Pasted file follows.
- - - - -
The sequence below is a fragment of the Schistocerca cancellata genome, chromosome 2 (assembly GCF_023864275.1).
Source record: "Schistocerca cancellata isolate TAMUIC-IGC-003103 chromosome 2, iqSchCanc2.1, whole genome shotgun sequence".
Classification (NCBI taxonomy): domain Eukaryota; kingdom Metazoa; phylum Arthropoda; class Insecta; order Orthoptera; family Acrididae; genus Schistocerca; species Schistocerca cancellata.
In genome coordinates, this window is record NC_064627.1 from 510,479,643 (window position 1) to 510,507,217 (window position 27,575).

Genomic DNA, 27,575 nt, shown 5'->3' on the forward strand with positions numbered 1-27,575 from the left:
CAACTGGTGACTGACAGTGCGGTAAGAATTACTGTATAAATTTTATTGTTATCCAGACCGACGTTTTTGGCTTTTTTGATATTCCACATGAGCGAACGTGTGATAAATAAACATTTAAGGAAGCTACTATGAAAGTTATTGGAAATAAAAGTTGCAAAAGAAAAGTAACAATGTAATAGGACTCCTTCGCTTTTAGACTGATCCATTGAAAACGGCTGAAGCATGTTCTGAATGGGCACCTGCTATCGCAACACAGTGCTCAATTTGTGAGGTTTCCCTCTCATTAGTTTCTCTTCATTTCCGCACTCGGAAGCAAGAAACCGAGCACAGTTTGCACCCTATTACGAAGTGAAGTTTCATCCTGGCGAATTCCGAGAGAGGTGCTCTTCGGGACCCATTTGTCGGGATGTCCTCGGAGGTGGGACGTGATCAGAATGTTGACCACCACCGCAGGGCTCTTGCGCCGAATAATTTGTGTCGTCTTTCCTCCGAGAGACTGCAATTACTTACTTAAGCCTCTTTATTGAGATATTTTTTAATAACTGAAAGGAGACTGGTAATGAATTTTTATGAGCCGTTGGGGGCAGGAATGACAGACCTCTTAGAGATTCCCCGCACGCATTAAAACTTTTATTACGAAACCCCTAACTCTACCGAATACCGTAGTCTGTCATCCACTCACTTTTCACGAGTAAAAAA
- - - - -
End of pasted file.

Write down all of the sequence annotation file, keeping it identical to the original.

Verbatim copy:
The sequence below is a fragment of the Schistocerca cancellata genome, chromosome 2 (assembly GCF_023864275.1).
Source record: "Schistocerca cancellata isolate TAMUIC-IGC-003103 chromosome 2, iqSchCanc2.1, whole genome shotgun sequence".
Classification (NCBI taxonomy): domain Eukaryota; kingdom Metazoa; phylum Arthropoda; class Insecta; order Orthoptera; family Acrididae; genus Schistocerca; species Schistocerca cancellata.
In genome coordinates, this window is record NC_064627.1 from 510,479,643 (window position 1) to 510,507,217 (window position 27,575).

Genomic DNA, 27,575 nt, shown 5'->3' on the forward strand with positions numbered 1-27,575 from the left:
CAACTGGTGACTGACAGTGCGGTAAGAATTACTGTATAAATTTTATTGTTATCCAGACCGACGTTTTTGGCTTTTTTGATATTCCACATGAGCGAACGTGTGATAAATAAACATTTAAGGAAGCTACTATGAAAGTTATTGGAAATAAAAGTTGCAAAAGAAAAGTAACAATGTAATAGGACTCCTTCGCTTTTAGACTGATCCATTGAAAACGGCTGAAGCATGTTCTGAATGGGCACCTGCTATCGCAACACAGTGCTCAATTTGTGAGGTTTCCCTCTCATTAGTTTCTCTTCATTTCCGCACTCGGAAGCAAGAAACCGAGCACAGTTTGCACCCTATTACGAAGTGAAGTTTCATCCTGGCGAATTCCGAGAGAGGTGCTCTTCGGGACCCATTTGTCGGGATGTCCTCGGAGGTGGGACGTGATCAGAATGTTGACCACCACCGCAGGGCTCTTGCGCCGAATAATTTGTGTCGTCTTTCCTCCGAGAGACTGCAATTACTTACTTAAGCCTCTTTATTGAGATATTTTTTAATAACTGAAAGGAGACTGGTAATGAATTTTTATGAGCCGTTGGGGGCAGGAATGACAGACCTCTTAGAGATTCCCCGCACGCATTAAAACTTTTATTACGAAACCCCTAACTCTACCGAATACCGTAGTCTGTCATCCACTCACTTTTCACGAGTAAAAAA